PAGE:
The parameters considered for the ranking included academic reputation, employer reputation, student-faculty ratio, PhD papers per faculty, citations per paper and international faculty.

This year again Chinese universities dominated the top 100 and the top 10, while Indian institutions were the leaders in recruiting highly qualified academic staff. IIT Kharagpur has a higher proportion of PhDs among its staff than any university in the five countries. In fact, three more Indian institutions feature among the top five on this measure. On overall staffing levels, only Manipal University appears among the top 100.

The five IITs had ranked among the first 20 on last year's list as well. At No. 13, Delhi topped Indian universities on the list, followed by IIT Bombay, Madras, Kanpur and Kharagpur, ranked in that order from 15 to 18. Earlier in the day, HRD Minister Smriti Irani presented the first copy of the 2014 rankings to Prime Minister.

The Prime Minister said there was a need to link research and education to the development needs of the country and stressed on the need for India to evolve an independent 'India Ranking' metric which can then involve the SAARC nations as the existing systems are skewed towards western and developed countries. Modi's suggestion was taken up for discussion by Irani during her day-long consultation with state higher and technical education ministers on Tuesday.

The dedicated ranking of higher education institutions of the BRICS countries was introduced in 2013. The project, developed by QS World University Rankings in collaboration with Russian news agency Interfax, was an effort to highlight and track progress made by these countries in the field of higher education and facilitate comparison of universities amongst these five countries that share certain socio-economic dynamics.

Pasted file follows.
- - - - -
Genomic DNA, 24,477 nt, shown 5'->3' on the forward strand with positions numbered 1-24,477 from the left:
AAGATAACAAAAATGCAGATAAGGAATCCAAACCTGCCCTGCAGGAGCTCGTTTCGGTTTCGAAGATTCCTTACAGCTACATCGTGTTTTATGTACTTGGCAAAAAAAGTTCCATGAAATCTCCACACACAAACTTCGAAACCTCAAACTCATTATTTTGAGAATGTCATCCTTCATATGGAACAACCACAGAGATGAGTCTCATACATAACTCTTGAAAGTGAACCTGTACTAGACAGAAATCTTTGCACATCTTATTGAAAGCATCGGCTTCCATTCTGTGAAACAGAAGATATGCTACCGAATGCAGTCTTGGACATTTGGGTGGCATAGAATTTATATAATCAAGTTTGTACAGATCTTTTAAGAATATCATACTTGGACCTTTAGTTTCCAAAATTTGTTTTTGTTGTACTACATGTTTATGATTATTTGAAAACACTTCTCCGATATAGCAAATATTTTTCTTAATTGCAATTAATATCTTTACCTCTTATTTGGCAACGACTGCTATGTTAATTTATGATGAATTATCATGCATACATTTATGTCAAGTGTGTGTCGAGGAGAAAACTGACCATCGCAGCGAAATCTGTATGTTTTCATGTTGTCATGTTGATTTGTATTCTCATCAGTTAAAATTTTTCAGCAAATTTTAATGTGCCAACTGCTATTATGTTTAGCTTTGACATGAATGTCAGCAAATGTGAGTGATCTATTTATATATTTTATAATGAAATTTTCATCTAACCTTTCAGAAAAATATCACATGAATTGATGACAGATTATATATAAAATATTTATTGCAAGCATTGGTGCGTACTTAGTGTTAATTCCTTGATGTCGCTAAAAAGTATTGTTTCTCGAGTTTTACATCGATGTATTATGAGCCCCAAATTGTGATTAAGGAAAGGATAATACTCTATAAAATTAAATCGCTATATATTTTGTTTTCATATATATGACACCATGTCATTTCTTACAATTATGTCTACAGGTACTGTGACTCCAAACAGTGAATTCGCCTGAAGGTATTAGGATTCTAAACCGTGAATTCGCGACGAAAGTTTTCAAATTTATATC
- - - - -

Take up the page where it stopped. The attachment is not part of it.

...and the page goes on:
Source: The Economic Times, June 18, 2014

Uttarakhand to host central university on Himalayan technology

A new Central University for Himalayan Technology with international faculty will be established in Uttarakhand, HRD minister Smriti Irani said on Tuesday. The minister also said there is need to launch Rashtriya Aavishkar Abhiyaan (National Innovation Movement) to make study of science interesting for children.

Addressing a conference of state secretaries of higher and technical education, Irani said a large number of institutes and universities are mushrooming in various parts of the country with no standard facilities or full faculty. She asked the states to monitor such institutes to ensure that they conform to the standards. The minister also supported a strong "Know Your College" drive whereby it would be possible to get details of colleges on the website, which would help students make right choices.